I left Syria to get treatment and education for my children.
My daughter has severe anaemia and needs frequent blood transfusions. She usually requires a transfusion every three months and sometimes during extreme heat or cold her red blood cell count drops very low.
During the last period of my life in Syria it became impossible for me to keep my daughter monitored and healthy.
Since the war started, my children’s situation deteriorated in many areas. We used to be a close family, my children would be surrounded by their father and their eldest siblings. I start to feel that my power on them as a mother has weakened, and they began to undermine my authority. In Syria, I said something once and never had to repeat it again. Bedtime meant bedtime! Now, they don’t know discipline.
An entire generation is ruined because of this war.
We might understand the implications of this war on our children, but they will never understand what they are missing, and what their lives might have been. The teenagers have it even worse, because they become rebellious and start to enlist themselves with whatever armed group and die fighting.
I would probably need a day or two to tell you about all the hardship that I went through. I suffered so much, it was like living in hell.
Sometimes we had no food at all, and the only available thing was salt. So I would dissolve salt in water and make my children drink it just to fill their stomachs with something. They would smell the neighbours cooking rice or lentils and they would say: “Oh, how lucky our neighbours are.”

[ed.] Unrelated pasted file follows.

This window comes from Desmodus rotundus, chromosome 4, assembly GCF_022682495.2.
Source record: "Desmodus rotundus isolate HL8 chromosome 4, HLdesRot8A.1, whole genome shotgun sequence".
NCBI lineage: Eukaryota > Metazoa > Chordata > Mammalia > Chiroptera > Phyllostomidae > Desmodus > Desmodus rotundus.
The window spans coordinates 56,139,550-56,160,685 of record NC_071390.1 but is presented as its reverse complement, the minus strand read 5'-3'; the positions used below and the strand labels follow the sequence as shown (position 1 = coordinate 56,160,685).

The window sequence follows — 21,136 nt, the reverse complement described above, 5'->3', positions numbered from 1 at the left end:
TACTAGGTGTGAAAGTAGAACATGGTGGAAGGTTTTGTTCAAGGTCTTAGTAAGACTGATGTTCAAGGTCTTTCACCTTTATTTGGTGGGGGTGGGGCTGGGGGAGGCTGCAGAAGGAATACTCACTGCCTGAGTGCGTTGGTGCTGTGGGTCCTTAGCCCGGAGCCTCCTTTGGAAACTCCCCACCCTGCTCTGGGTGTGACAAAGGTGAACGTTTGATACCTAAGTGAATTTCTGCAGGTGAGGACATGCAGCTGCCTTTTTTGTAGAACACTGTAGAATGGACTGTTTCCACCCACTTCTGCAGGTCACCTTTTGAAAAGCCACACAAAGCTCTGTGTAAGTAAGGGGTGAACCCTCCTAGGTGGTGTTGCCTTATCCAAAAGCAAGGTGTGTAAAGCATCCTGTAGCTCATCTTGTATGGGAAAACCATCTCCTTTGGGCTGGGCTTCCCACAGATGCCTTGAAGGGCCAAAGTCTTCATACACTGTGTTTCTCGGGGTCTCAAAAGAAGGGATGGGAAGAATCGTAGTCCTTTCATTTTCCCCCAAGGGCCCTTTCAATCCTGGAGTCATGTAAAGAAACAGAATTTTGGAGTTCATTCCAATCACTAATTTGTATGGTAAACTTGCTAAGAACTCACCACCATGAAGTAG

We ate tree leaves, we ate animal feed! Anything would do.
My children’s bodies became so frail. I was so helpless and weak, I couldn’t provide for my family. I would look at them and ask: “Are you hungry?” They wouldn’t say ‘yes’ so my feelings wouldn’t get hurt, but instead ask me back: “Are you?”
Before the war, I was living for 14 years with my husband and children in one room. The year before the war started, we made some money and were able to build an extension to our house. I felt like a queen in this simple life. My husband would cut lumber and sell it, and we were at least living safely with our bellies full. My whole life I wanted an automatic washing machine, and finally I was able to buy one.
Sadly this good life only lasted for seven months. Then our house was destroyed. Gone was the washing machine. We had to move.
I loved my home so much, I was almost the last one to flee the village because I didn’t want to leave all the hard work that went into my home.
I look back and I thank God we are in Jordan now. I am grateful though that my whole family is alive. All I want is peace to return to Syria. I want to take my children and go back and live in a tent. I’ll wait another 14 years to have a two-room house and an automatic washing machine.
These stories were documented by CARE in Jordan’s Azraq refugee camp, where CARE runs community centres providing refugees with access to services and information, including psychosocial support, day care, recreational activities, sports, non-formal educational and vocational training, and internet access.